Samsung uses benefit segmentation to personalize ads for different target audiences. In the cell phone industry, age is a major determining factor of customer needs. As customers get older, what they need from their cell phone changes. It goes from fun features like cameras and apps to more practical benefits like battery life and security.
We can see this play out in the two advertisements pictured. The first one is aimed at a youthful audience and inspires them to “Do bigger things.” The phone comes with two cameras and lets the user draw on images using the included stylist.
Compare this to the next ad where Samsung focuses on the practicality of the phone. Its tagline, “Designed for humans,” lets the reader know the phone is user-friendly and easy to set up. The phone is designed for optimal performance so that it never slows down no matter how many apps are running at once. This is particularly useful for an audience that may have a busy professional schedule and is working on multiple tasks at once.
Samsung used its “Do bigger things” campaign to attract a younger audience by reeling them in with sleek new camera features.
Conversely, the company was able to attract older users who may not be as tech or gear savvy with the tagline “Designed for humans,” implying the phone is user-friendly for all.
Car companies often use benefit segmentation to position different types of vehicles. For example, we can look at Ford to see the difference in advertisement between its Ford Fusion and F-150 models.
The Ford Fusion is a practical, four-door sedan that’s described as “sophisticated” and “cool.” Ford recognizes that people who are interested in this car will value its style in addition to its performance and price. The company highlights this by using vibrant colors in its advertisement to compliment the car’s eye-popping design.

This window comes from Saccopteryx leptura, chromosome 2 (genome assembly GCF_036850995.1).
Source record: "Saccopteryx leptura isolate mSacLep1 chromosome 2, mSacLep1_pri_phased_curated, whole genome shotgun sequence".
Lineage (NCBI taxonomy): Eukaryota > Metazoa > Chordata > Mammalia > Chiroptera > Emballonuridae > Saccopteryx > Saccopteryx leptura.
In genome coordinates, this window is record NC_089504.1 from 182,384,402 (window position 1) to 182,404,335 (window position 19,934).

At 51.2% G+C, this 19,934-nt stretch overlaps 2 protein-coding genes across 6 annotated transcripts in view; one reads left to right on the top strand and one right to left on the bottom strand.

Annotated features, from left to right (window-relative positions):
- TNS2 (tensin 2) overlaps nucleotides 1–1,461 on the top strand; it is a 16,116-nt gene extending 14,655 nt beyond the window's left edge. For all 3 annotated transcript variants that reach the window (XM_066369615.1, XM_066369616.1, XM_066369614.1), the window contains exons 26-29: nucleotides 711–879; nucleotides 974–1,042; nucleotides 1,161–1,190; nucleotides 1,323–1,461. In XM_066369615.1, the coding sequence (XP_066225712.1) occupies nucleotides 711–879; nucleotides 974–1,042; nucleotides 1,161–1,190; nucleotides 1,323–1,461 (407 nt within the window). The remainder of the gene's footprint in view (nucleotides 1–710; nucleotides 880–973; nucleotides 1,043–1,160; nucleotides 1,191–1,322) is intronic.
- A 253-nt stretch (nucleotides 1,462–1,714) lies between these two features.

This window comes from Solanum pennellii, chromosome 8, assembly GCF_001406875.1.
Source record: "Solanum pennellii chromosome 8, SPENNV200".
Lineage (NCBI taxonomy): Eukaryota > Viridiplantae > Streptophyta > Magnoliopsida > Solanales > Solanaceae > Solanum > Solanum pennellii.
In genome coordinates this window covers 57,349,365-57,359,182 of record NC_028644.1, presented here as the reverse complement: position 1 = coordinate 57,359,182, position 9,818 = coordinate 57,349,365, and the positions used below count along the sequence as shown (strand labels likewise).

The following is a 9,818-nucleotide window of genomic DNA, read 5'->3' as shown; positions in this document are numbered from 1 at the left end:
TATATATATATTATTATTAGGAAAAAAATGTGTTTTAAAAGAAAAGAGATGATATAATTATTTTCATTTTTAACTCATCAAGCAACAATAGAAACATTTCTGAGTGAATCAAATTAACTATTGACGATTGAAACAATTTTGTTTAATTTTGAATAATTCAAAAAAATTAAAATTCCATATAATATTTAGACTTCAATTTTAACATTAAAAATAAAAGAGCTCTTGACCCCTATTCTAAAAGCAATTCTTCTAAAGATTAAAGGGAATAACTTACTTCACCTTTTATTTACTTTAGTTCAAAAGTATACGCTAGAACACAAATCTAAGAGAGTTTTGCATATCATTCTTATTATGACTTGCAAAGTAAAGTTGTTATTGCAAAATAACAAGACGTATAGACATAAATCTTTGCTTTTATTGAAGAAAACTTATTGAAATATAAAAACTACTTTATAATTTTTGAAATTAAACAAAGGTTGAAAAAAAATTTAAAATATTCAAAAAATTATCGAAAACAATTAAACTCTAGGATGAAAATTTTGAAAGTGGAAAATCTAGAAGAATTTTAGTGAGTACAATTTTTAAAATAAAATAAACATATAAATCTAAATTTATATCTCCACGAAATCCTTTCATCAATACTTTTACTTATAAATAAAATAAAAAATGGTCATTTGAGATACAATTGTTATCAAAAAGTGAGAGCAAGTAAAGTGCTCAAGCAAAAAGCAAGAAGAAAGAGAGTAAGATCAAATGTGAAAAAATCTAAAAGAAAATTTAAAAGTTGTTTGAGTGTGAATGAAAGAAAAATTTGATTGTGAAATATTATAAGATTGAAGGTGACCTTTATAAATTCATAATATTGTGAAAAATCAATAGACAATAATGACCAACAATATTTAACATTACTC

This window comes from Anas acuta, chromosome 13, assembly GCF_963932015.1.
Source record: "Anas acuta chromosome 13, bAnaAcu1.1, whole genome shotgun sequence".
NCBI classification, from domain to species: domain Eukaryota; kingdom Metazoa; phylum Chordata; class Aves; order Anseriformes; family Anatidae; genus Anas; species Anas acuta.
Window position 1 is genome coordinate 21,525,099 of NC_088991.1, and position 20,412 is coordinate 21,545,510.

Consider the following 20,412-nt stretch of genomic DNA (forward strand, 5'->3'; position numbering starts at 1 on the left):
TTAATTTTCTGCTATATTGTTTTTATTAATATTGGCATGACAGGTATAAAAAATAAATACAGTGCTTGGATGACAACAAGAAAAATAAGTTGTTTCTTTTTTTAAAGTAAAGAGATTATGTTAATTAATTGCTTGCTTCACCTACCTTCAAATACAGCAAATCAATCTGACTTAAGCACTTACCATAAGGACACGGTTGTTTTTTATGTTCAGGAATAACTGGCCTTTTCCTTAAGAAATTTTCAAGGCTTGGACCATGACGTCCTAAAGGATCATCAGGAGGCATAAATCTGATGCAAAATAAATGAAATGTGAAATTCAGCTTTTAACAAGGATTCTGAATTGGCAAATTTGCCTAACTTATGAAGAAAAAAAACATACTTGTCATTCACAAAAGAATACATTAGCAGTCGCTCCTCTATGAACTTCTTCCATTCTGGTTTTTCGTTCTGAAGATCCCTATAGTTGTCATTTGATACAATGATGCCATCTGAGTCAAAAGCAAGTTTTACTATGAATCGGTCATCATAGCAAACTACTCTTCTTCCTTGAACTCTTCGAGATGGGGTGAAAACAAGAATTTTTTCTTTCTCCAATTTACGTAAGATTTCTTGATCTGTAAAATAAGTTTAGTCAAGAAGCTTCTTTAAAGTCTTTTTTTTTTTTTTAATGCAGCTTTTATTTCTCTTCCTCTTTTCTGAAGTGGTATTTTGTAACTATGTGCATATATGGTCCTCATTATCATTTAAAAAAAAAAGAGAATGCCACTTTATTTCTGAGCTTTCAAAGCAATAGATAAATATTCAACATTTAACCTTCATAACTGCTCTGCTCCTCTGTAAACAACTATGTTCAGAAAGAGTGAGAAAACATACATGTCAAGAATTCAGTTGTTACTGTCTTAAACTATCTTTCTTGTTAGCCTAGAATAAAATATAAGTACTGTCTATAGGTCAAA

Now, compare that image to the image of the Ford F-150 below. The F-150 is a work truck designed for people who need a powerful, durable vehicle. Customers who are interested in the F-150 would value the truck’s impressive towing capacity and ability to navigate difficult terrain. That’s why the image below shows the truck towing a large piece of equipment with a tagline of “Built Ford Tough.”
Ford marketed the Fusion sedan to users who were more interested in having a practical, but stylish car to get around town.
For the F-150, Ford used it’s “Built Ford Tough” campaign featuring the rugged outdoors to attract buyers looking for a durable, all-terrain truck that could handle the toughest jobs.
Airbnb’s market segmentation is interesting because it has to account for two main target audiences: hosts and guests. Not only does the company have to find customers to book the rooms, but they must also attract welcoming hosts with desirable living spaces. This forces Airbnb to perform benefit segmentation to create ads that appeal to both guests and hosts.
In the example above, we can see how Airbnb uses benefit segmentation to attract hosts in New York City. New Yorkers have a lot of pride for their city and value companies sharing that passion. So, Airbnb created these subway ads to educate New Yorkers on why Airbnb is good for local business owners as well as community development.